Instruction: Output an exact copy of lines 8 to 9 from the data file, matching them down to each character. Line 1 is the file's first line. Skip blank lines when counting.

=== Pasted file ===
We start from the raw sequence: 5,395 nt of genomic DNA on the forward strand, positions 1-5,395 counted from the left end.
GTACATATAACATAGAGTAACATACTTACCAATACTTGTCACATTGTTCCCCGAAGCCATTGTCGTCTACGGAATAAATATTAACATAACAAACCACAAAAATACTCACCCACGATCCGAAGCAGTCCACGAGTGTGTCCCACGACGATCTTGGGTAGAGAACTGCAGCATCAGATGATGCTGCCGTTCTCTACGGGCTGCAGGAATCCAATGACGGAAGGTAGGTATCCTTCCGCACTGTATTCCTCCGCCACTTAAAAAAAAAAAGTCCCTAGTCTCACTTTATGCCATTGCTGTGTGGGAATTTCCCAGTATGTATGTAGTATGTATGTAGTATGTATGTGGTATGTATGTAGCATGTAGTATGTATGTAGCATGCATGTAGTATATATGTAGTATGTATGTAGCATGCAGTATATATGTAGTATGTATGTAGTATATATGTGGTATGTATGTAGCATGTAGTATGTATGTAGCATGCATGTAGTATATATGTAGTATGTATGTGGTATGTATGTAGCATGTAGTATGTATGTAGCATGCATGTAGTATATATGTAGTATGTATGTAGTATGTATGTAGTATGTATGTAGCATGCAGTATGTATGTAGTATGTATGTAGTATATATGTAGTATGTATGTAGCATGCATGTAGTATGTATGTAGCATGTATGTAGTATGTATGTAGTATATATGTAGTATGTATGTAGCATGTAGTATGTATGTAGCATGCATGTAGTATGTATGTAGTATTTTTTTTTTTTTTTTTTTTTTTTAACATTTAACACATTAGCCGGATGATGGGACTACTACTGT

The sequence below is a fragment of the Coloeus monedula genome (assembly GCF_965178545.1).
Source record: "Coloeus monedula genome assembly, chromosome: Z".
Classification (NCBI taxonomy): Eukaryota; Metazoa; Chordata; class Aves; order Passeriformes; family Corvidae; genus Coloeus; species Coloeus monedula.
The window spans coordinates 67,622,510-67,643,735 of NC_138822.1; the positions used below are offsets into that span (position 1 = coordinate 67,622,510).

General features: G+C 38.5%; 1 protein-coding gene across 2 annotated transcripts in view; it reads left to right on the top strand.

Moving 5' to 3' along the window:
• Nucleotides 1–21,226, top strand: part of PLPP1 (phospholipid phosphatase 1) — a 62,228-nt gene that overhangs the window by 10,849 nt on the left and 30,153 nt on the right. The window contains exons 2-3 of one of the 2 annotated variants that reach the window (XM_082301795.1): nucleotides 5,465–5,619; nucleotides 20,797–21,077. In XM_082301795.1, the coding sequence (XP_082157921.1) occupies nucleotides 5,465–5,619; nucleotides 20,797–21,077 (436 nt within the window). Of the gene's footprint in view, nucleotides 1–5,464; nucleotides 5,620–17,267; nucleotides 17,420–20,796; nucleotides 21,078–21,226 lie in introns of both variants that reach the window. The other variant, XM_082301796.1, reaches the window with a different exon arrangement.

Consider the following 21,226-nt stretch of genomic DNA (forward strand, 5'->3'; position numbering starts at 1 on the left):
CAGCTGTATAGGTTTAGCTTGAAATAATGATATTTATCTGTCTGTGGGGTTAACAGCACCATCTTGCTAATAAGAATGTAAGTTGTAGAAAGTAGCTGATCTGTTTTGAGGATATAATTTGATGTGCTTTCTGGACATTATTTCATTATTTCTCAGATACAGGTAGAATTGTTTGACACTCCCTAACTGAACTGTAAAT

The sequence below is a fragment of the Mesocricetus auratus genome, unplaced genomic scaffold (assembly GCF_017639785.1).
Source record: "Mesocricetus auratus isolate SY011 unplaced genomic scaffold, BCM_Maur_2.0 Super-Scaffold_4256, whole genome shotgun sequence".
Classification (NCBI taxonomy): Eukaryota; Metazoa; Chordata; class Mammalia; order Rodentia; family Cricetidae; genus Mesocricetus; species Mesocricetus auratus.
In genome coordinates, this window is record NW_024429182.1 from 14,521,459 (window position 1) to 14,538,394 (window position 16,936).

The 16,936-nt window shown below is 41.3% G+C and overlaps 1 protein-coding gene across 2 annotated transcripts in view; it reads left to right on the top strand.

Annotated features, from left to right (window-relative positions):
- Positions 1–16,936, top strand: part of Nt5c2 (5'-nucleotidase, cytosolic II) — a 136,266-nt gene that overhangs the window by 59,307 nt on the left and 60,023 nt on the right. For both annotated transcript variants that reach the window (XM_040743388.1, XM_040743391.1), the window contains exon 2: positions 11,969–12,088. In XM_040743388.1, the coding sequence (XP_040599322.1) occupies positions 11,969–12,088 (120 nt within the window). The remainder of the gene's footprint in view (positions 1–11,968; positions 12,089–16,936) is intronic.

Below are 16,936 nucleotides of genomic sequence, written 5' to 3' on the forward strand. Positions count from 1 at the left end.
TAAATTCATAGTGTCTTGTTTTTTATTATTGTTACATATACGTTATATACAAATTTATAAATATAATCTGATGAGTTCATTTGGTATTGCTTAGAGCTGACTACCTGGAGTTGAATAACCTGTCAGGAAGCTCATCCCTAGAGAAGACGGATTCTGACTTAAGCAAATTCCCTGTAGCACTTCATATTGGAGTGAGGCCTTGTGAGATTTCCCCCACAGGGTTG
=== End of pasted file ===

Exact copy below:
Moving 5' to 3' along the window:
• Nucleotides 1–21,226, top strand: part of PLPP1 (phospholipid phosphatase 1) — a 62,228-nt gene that overhangs the window by 10,849 nt on the left and 30,153 nt on the right. The window contains exons 2-3 of one of the 2 annotated variants that reach the window (XM_082301795.1): nucleotides 5,465–5,619; nucleotides 20,797–21,077. In XM_082301795.1, the coding sequence (XP_082157921.1) occupies nucleotides 5,465–5,619; nucleotides 20,797–21,077 (436 nt within the window). Of the gene's footprint in view, nucleotides 1–5,464; nucleotides 5,620–17,267; nucleotides 17,420–20,796; nucleotides 21,078–21,226 lie in introns of both variants that reach the window. The other variant, XM_082301796.1, reaches the window with a different exon arrangement.